Vol. VIII. Book XVII Ch. 77 (Loeb Classical Library)
Read the other posts in this series here
The Amazons march out of legend and into history – and back again
Thallestris to Alexander: I want your child
How Alexander Medised: Special Report
Today, the Amazonians are regarded as being figures of legend rather than history. The Footnotes for Chapter 77 tell me that the Alexander historians could be equally sceptical – though only that Thallestris, the Amazonian queen, met Alexander. For his part, Diodorus simply recounts the story, offering no opinion one way or another regarding its veracity. Here is what he says.
Once Bucephalus had been safely returned to him, Alexander left Mardia and made his way back to Hyrcania. There, a party of three hundred Amazon warriors entered the Macedonian camp. They were led by Thallestris who, Diodorus says, ‘was remarkable for [her] beauty and… bodily strength’. The women arrived in full armour, impressing Alexander with their dignity.
Recovering himself, Alexander asked Thallestris the reason for her visit. She ‘replied that it was for the purpose of getting a child’.
Any man could have done that for her; why had she chosen Alexander? Simple. ‘He had shown himself the greatest of all men in his achievements, and she was superior to all women in strength and courage’. Their offspring, therefore, would surely ‘surpass all other mortals in excellence’.
According to Diodorus, Alexander was ‘delighted’ with this request and into his bed chamber they went.
And there they remained for thirteen days until Thallestris rode home – out of history and into legend carrying Alexander’s child?
In the second half of this chapter, Diodorus describes how Alexander easternised his court. He,
- appointed Asian ushers
- appointed ‘the most distinguished persons to act as his guards’
- wore the ‘Persian diadem’, dressed in the Great King’s (?) white robe and wore the Persian sash
- distributed purple bordered cloaks to his companions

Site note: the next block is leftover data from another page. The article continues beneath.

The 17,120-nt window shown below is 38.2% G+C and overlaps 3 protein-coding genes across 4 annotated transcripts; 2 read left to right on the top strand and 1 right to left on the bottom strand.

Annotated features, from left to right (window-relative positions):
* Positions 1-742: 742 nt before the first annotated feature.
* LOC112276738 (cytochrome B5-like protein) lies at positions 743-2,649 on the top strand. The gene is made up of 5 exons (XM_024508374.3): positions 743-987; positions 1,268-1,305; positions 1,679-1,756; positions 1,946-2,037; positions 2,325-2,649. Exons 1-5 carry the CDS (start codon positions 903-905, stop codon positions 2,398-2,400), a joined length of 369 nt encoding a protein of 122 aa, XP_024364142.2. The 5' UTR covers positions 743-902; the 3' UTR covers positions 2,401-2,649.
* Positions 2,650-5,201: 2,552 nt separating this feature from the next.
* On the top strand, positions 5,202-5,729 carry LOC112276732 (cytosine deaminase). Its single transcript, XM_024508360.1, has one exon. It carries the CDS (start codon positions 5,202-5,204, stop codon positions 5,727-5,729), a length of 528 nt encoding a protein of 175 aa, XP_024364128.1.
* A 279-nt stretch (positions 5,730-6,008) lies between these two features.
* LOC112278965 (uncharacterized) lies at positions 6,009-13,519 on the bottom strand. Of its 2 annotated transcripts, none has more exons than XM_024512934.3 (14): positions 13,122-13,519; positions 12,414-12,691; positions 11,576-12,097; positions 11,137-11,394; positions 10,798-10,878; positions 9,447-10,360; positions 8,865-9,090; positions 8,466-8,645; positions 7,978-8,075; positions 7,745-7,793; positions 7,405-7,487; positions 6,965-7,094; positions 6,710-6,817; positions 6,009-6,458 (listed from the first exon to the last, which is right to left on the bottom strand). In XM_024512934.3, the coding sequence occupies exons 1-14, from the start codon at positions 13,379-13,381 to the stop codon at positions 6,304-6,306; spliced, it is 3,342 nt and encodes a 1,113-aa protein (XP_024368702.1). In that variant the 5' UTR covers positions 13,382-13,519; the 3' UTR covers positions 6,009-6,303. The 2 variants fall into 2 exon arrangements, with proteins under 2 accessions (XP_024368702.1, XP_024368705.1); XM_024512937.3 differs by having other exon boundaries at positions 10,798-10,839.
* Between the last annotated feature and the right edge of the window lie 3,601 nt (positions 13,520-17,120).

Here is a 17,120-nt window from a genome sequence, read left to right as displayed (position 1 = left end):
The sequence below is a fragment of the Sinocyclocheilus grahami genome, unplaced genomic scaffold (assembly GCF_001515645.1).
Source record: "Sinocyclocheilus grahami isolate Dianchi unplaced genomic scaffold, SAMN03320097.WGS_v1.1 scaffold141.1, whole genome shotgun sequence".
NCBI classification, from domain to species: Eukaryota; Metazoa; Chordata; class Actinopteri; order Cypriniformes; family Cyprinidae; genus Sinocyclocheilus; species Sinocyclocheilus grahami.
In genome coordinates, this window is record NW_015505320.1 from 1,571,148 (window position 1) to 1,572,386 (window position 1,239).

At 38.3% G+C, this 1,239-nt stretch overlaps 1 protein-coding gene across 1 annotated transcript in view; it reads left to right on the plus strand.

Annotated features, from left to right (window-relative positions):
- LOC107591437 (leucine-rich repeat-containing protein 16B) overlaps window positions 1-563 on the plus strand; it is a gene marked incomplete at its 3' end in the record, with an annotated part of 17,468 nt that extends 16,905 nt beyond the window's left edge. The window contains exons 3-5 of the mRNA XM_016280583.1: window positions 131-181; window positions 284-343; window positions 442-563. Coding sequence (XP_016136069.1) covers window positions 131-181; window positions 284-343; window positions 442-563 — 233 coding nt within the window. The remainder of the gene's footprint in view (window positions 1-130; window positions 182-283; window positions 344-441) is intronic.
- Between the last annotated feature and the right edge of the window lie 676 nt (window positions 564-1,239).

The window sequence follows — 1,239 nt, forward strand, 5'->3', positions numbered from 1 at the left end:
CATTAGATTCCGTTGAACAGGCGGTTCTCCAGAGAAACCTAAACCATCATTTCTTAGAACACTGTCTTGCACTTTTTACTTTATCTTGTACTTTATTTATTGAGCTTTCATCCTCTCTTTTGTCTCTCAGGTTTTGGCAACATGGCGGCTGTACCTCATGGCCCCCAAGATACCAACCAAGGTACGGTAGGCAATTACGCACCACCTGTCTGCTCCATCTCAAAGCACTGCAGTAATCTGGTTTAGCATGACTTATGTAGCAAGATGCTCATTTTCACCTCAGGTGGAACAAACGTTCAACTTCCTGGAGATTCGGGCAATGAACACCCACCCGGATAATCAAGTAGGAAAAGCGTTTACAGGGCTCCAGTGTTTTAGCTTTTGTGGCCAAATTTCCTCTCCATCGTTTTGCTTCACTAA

- ‘dressed the horses in Persian harness’
- ‘added concubines to his retinue’ – one for each day of the year
These measures seem very ‘in-your-face’ so far as the Macedonians are concerned. Diodorus does add, however, that Alexander ’employed these customs… sparingly’ so as not to offend his men.
Here is what I wrote about Plutarch’s reference to Thallestris’ visit.
What to make of the Amazons? A matriarchal society is one thing but a society comprised of women only? That is surely another. I’ve never heard of it anywhere else, although I must admit I haven’t looked. I might do so now. It is interesting that the sources do not dismiss the possibility of the Amazons existing outright but I wonder if that’s because they tended to build their work on authority rather than challenge it like historians today do. But here, I am simply thinking and about something I know nothing about.
It is a shame that Diodorus isn’t a little more critical of his sources as his straight bat leads him to say quite contrary things. For example, we are told that Alexander was careful about which Persian customs he took on, but only after we learnt that the Macedonian king allowed his concubines to parade in front of him every night so that he could choose which one to sleep with. That does not speak of a sparing attitude. I can see why Diodorus is accused of a copy-and-paste attitude.
By-the-bye, the Footnotes state that scholars today do not accept that this really happened. The fact that it is not mentioned elsewhere makes me inclined to agree with them.
Pity the poor concubine whose day was 29th February